Senator HRUSKA. The Metropolitan Hospital of Detroit has been mentioned. Is that where the Community Health Organization of Detroit has its center of operations!

Dr. BUTLER. No. The Metropolitan Hospital and clinics at Detroit is a private hospital which is providing medical care not only to any person in Detroit that comes to the hospital for medical care, but, also, is providing health and medical care to those people of Detroit who join the Community Health Association.

Senator HRUSKA. As a matter of fact, this is the only hospital to which members of that Community Health Association do go for their hospitalization?

Dr. BUTLER. At the present time it is the only hospital which is providing health and medical care to members of that Community Health Association.

Senator HRUSKA. Who are the sponsors of that Community Health Association ?

Dr. BUTLER. I wish I had a list of the board of directors of the Community Health Association.

Senator HRUSKA. What organization is the sponsor? Where do the members come from, from the Community Health Organization ?

Dr. BUTLER. The board of trustees or the directors of the Community Health Association, if I remember correctly, are about 15 people representing industry, law, education, ministry, and labor unions of the city of Detroit.

Senator HRUSKA. Are you associated in any way with the Community Health Association?

Ďr. BUTLER. I am not associated with the Community Health Association.

I am the director of clinical services of the Metropolitan Hospital and clinics and chief of the pediatric service of the Metropolitan Hospital and clinics.

Senator HRUSKA. What part in the Community Health Association does the United Auto Workers have?

Dr. BUTLER. It has two parts. I think of the 12 to 15 directors, 3 are individuals who hold administrative positions in the UAW.

Also, I think about half of the funds that were borrowed by the Metropolitan Hospital and clinics for the development of the hospital and clinical facilities and the staff to take care initially of people subscribing to the Community Health Association has come from the United Automobile Workers.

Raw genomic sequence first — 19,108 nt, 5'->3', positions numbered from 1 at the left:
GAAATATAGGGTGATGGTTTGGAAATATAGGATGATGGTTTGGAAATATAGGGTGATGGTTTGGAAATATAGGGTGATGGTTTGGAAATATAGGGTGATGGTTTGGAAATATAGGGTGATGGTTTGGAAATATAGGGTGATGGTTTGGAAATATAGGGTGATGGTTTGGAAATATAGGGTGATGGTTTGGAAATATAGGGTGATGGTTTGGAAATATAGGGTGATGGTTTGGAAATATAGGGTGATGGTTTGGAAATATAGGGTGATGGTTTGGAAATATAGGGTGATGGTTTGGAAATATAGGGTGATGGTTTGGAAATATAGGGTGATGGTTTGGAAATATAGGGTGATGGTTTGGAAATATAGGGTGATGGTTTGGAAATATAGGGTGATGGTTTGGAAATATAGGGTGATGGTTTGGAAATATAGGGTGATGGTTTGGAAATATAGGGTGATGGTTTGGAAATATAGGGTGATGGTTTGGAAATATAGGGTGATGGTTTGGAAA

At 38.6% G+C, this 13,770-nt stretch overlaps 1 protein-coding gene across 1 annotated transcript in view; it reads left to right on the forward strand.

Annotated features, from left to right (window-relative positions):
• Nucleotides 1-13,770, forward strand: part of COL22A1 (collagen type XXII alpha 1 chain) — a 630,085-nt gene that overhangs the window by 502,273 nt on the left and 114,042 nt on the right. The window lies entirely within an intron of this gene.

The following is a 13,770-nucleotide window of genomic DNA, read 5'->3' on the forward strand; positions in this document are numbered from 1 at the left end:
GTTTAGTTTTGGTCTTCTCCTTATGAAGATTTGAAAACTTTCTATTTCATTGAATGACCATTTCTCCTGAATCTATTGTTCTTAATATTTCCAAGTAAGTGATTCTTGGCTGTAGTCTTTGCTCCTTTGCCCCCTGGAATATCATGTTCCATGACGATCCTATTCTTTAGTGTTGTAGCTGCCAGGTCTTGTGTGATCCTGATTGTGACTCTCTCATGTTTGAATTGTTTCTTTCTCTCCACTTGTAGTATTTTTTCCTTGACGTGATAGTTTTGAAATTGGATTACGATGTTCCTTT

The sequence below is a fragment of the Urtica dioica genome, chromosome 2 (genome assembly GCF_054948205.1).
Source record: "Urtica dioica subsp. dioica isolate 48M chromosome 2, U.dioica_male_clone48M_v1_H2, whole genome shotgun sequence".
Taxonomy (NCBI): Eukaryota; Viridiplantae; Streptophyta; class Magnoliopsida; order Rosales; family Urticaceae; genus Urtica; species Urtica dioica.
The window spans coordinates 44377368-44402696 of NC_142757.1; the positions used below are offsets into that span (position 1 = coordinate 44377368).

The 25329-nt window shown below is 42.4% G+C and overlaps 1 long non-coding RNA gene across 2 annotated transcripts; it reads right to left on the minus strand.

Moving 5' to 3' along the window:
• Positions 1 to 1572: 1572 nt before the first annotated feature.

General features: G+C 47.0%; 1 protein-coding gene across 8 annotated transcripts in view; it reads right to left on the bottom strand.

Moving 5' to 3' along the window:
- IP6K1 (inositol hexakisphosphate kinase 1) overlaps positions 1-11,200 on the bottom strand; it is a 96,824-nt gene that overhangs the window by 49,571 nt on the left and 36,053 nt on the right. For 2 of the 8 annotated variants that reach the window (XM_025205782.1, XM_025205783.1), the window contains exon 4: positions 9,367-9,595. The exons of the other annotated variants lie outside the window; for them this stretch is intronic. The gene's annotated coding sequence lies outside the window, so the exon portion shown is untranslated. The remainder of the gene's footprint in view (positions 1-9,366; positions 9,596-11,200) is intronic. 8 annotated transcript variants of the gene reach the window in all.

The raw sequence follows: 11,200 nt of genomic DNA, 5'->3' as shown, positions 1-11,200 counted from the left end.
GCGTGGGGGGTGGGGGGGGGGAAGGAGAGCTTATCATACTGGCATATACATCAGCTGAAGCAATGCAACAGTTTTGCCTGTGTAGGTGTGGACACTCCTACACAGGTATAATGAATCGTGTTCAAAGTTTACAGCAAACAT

The other half has come from one or more of the banks of Detroit I think.

Senator KEFAUVER. All right, sir.
Will you start your statement.

Dr. BUTLER. I am Dr. Allan M. Butler and I am appearing here in behalf of the Physicians Forum, a national organization of physicians established 22 years as a forum for the consideration of proposals to improve the efficiency, availability, and equality of medical care. Major improvements in the Nation's medical care system have been necessitated by the rapid increase in medical science and technology that has so expanded the potentialities for effective medical therapy and for the prevention of illness and complications of illness.

As professor at the Harvard Medical School for 30 years, past associate editor of the New England Journal of Medicine and of the Journal of Clinical Investigation, chairman for several years of the pharmacy committee of the Massachusetts General Hospital, as a member of the OSRD Committee on Clinical Testing of Anti-Malarial Drugs during World War II, as past president of the American Pediatric Society and of the Physicians Council for Information on Child Health (now the Physicians Council), and as present director of clinic services of the Metropolitan Hospital and Clinics of Detroit, I have had ample personal experience to justify a deep concern for the impact of the promotional and other questionable practices of the pharmaceutical industry on doctors and layment. That this concern is widespread throughout the medical profession is indicated b yeditorials, committee reports, and comments by individuals in such professional journals as the New England Journal of Medicine, Pediatrics, the Journal of Medical Education, and the Medical Letter.

We, therefore, welcome your committee's inquiry into excessive drug prices, pernicious drug promotion, chaos in drug names, monopolistic controls of drug patents and markets, and the adverse effect of all these factors on the prescribing habits of physicians.

We also wish to congratulate the committee on its comprehensive and revealing collection of data, its fair and conservative appraisal of the situation and its thoughtful conclusions as summarized in the statement by Senator Estes Kefauver in the opening hearings on July 5, 1961.

After careful review of the committee's data, appraisal, and conclusions and of its own experience, the board of directors of the Physicians Forum unanimously and enthusiastically endorsed S. 1552.

I would like to submit the statement of the board with the statement that I am now making.

Senator KEFAUVER. Is that attached?
Dr. BUTLER. Yes, it is. The copy is here.

Senator KEFAUVER. Suppose we have this printed at this point in the record.

(The document referred to follows:)

1 The full text of Dr. Butler's prepared statement may be found on p. 1108.